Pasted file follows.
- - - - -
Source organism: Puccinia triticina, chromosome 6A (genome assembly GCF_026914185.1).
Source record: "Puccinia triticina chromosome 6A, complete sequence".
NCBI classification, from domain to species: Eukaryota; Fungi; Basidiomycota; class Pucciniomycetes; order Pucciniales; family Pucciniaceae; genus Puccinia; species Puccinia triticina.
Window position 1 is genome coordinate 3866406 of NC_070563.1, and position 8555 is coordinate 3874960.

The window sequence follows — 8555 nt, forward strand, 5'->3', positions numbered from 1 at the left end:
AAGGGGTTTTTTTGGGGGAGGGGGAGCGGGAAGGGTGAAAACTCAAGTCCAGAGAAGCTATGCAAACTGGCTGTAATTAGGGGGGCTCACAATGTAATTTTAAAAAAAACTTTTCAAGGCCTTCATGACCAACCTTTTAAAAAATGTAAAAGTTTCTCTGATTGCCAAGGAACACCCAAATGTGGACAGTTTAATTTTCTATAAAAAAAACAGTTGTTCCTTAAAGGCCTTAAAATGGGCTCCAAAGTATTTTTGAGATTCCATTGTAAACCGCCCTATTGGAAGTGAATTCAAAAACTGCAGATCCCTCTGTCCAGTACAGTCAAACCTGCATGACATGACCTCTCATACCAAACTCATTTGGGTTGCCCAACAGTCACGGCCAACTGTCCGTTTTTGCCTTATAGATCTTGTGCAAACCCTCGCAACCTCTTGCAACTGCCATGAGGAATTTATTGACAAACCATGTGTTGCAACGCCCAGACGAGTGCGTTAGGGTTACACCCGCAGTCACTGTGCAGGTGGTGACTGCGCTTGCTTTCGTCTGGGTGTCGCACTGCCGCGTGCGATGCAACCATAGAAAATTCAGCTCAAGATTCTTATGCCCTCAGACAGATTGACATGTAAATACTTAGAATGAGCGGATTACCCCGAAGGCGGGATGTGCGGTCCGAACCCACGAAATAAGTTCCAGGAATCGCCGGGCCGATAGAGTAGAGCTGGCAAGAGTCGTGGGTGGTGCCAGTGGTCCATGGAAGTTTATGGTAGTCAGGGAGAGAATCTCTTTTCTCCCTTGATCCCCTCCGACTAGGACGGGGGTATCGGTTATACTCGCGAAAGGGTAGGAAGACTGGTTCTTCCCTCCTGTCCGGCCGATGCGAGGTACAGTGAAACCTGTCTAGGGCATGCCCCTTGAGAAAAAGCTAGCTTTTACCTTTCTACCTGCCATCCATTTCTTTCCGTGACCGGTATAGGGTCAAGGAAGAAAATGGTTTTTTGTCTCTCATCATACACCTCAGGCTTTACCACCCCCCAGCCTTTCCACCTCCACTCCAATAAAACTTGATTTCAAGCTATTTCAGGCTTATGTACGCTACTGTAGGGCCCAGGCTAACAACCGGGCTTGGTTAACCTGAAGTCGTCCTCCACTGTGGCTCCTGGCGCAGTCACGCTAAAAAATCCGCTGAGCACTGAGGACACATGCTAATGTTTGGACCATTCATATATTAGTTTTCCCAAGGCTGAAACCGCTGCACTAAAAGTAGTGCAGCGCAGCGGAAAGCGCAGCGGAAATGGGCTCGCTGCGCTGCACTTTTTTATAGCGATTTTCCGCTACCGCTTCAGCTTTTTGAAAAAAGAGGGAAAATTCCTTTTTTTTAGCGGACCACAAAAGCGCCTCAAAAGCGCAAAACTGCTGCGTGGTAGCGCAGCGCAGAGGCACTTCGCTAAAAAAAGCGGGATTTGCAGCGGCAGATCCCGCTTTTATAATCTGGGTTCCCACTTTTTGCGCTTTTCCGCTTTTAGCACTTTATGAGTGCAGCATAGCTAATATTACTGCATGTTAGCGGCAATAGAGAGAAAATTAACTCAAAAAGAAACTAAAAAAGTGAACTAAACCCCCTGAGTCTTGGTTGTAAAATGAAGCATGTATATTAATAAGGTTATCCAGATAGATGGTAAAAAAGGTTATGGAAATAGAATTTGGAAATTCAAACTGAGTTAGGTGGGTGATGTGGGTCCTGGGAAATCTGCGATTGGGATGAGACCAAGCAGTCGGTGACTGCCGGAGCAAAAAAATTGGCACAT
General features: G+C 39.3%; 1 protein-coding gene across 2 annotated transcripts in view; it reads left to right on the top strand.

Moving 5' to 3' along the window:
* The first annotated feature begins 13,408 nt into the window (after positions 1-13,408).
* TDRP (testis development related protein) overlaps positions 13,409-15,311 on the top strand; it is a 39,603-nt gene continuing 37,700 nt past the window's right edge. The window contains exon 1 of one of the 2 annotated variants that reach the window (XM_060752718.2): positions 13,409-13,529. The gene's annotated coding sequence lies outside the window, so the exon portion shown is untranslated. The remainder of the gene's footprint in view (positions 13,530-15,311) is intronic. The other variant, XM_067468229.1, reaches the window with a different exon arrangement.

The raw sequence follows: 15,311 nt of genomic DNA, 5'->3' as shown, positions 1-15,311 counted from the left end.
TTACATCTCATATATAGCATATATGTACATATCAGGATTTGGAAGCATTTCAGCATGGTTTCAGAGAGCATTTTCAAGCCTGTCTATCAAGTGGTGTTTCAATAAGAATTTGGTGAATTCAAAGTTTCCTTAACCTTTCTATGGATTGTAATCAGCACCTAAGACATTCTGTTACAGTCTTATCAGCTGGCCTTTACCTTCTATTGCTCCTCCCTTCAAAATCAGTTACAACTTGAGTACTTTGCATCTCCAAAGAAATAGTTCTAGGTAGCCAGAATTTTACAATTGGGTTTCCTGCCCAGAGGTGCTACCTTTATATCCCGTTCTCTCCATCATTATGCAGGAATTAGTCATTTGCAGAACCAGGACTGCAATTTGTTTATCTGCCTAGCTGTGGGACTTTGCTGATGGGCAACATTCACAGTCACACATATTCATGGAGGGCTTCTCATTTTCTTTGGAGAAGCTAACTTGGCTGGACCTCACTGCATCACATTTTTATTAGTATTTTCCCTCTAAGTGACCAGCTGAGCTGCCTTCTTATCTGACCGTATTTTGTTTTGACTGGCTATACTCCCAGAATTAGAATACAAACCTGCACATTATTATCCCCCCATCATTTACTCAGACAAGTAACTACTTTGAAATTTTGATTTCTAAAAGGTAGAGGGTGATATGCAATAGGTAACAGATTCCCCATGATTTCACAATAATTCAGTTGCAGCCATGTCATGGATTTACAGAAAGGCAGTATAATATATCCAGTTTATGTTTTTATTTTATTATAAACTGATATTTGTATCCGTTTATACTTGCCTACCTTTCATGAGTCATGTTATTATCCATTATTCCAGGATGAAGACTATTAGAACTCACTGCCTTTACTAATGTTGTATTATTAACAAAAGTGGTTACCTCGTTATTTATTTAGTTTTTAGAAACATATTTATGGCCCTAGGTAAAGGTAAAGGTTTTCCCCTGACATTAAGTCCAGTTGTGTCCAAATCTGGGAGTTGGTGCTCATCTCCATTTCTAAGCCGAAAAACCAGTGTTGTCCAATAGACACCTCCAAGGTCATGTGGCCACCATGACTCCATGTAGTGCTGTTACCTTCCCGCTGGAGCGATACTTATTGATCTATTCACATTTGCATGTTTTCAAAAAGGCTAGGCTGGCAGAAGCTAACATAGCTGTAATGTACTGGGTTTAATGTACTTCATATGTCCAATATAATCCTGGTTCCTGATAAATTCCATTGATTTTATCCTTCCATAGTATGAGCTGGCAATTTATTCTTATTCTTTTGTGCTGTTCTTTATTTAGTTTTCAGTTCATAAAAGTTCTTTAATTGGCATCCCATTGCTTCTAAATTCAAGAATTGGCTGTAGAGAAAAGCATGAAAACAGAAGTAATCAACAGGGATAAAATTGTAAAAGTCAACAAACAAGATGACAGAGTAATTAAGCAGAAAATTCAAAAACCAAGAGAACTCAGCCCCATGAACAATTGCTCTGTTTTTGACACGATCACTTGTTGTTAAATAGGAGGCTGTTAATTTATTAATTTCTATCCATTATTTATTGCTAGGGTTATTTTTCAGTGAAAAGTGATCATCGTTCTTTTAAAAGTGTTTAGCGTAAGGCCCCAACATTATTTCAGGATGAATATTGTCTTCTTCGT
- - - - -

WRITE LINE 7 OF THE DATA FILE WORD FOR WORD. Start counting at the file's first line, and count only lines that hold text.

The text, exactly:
General features: G+C 39.3%; 1 protein-coding gene across 2 annotated transcripts in view; it reads left to right on the top strand.